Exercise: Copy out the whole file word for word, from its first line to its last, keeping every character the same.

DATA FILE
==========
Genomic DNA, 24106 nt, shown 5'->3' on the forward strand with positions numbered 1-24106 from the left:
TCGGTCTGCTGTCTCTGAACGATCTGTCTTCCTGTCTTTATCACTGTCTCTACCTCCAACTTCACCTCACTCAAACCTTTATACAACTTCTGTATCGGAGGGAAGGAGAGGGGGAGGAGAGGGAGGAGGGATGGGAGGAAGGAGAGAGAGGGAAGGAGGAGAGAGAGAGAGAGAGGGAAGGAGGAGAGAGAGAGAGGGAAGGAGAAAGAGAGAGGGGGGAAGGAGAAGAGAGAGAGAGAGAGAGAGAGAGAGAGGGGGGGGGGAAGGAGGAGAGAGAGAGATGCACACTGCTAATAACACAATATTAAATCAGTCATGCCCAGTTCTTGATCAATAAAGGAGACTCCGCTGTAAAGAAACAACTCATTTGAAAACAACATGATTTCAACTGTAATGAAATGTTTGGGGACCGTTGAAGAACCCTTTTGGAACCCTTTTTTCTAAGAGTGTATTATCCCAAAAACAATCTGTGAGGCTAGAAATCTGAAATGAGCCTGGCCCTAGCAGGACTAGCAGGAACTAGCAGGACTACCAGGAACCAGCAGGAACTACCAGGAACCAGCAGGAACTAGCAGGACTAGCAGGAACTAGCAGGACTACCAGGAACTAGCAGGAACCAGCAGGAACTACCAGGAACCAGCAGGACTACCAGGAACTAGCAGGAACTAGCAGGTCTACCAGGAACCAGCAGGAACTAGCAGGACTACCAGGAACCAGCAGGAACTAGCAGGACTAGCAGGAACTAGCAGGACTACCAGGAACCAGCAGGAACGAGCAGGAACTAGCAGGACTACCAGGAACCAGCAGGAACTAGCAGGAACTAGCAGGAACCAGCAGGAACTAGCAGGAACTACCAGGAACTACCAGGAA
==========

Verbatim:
Genomic DNA, 24106 nt, shown 5'->3' on the forward strand with positions numbered 1-24106 from the left:
TCGGTCTGCTGTCTCTGAACGATCTGTCTTCCTGTCTTTATCACTGTCTCTACCTCCAACTTCACCTCACTCAAACCTTTATACAACTTCTGTATCGGAGGGAAGGAGAGGGGGAGGAGAGGGAGGAGGGATGGGAGGAAGGAGAGAGAGGGAAGGAGGAGAGAGAGAGAGAGAGGGAAGGAGGAGAGAGAGAGAGGGAAGGAGAAAGAGAGAGGGGGGAAGGAGAAGAGAGAGAGAGAGAGAGAGAGAGAGAGGGGGGGGGGAAGGAGGAGAGAGAGAGATGCACACTGCTAATAACACAATATTAAATCAGTCATGCCCAGTTCTTGATCAATAAAGGAGACTCCGCTGTAAAGAAACAACTCATTTGAAAACAACATGATTTCAACTGTAATGAAATGTTTGGGGACCGTTGAAGAACCCTTTTGGAACCCTTTTTTCTAAGAGTGTATTATCCCAAAAACAATCTGTGAGGCTAGAAATCTGAAATGAGCCTGGCCCTAGCAGGACTAGCAGGAACTAGCAGGACTACCAGGAACCAGCAGGAACTACCAGGAACCAGCAGGAACTAGCAGGACTAGCAGGAACTAGCAGGACTACCAGGAACTAGCAGGAACCAGCAGGAACTACCAGGAACCAGCAGGACTACCAGGAACTAGCAGGAACTAGCAGGTCTACCAGGAACCAGCAGGAACTAGCAGGACTACCAGGAACCAGCAGGAACTAGCAGGACTAGCAGGAACTAGCAGGACTACCAGGAACCAGCAGGAACGAGCAGGAACTAGCAGGACTACCAGGAACCAGCAGGAACTAGCAGGAACTAGCAGGAACCAGCAGGAACTAGCAGGAACTACCAGGAACTACCAGGAA